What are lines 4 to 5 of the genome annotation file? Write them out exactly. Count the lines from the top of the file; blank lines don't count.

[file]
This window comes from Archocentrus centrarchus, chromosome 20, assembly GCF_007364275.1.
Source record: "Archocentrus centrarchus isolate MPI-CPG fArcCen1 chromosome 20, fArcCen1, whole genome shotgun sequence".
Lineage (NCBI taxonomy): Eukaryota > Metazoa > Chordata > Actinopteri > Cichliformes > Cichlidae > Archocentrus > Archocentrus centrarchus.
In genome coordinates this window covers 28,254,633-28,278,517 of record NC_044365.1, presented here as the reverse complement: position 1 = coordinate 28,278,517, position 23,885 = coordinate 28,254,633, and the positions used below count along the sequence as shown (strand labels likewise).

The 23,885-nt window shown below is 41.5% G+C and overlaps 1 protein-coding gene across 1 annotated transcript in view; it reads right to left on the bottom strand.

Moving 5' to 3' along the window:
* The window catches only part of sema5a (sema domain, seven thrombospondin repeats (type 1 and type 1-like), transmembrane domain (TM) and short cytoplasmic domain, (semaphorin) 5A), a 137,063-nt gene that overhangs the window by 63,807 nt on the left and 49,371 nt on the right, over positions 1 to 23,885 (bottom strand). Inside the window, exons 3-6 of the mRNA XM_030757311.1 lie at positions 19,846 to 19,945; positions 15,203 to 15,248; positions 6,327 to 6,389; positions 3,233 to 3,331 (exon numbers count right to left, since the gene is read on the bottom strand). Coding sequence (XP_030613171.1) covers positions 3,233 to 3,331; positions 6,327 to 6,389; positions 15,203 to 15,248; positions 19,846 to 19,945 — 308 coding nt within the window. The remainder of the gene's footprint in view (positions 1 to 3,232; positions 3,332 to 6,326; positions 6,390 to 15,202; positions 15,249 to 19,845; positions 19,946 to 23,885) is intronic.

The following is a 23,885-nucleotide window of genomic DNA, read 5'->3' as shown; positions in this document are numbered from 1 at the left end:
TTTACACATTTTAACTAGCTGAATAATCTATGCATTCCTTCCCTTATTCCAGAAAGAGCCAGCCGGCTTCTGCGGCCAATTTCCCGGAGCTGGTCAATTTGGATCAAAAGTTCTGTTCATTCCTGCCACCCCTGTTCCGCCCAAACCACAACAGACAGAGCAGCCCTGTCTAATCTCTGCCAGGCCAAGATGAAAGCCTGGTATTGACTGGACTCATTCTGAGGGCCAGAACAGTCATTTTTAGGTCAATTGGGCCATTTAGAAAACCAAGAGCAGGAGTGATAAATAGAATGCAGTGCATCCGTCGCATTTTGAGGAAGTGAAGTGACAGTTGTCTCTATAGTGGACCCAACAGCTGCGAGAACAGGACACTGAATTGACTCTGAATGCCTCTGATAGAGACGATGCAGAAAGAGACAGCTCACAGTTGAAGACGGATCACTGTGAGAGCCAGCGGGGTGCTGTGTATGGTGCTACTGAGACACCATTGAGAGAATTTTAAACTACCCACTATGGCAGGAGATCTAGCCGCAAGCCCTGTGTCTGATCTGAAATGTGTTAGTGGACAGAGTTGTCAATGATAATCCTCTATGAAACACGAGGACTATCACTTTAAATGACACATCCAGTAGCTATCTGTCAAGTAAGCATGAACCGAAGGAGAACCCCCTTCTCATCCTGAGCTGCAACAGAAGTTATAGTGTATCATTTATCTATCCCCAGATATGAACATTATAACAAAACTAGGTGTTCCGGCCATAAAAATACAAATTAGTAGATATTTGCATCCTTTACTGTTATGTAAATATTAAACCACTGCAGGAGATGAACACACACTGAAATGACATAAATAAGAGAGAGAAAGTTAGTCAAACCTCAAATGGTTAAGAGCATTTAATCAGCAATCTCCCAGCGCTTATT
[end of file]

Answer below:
In genome coordinates this window covers 28,254,633-28,278,517 of record NC_044365.1, presented here as the reverse complement: position 1 = coordinate 28,278,517, position 23,885 = coordinate 28,254,633, and the positions used below count along the sequence as shown (strand labels likewise).

The 23,885-nt window shown below is 41.5% G+C and overlaps 1 protein-coding gene across 1 annotated transcript in view; it reads right to left on the bottom strand.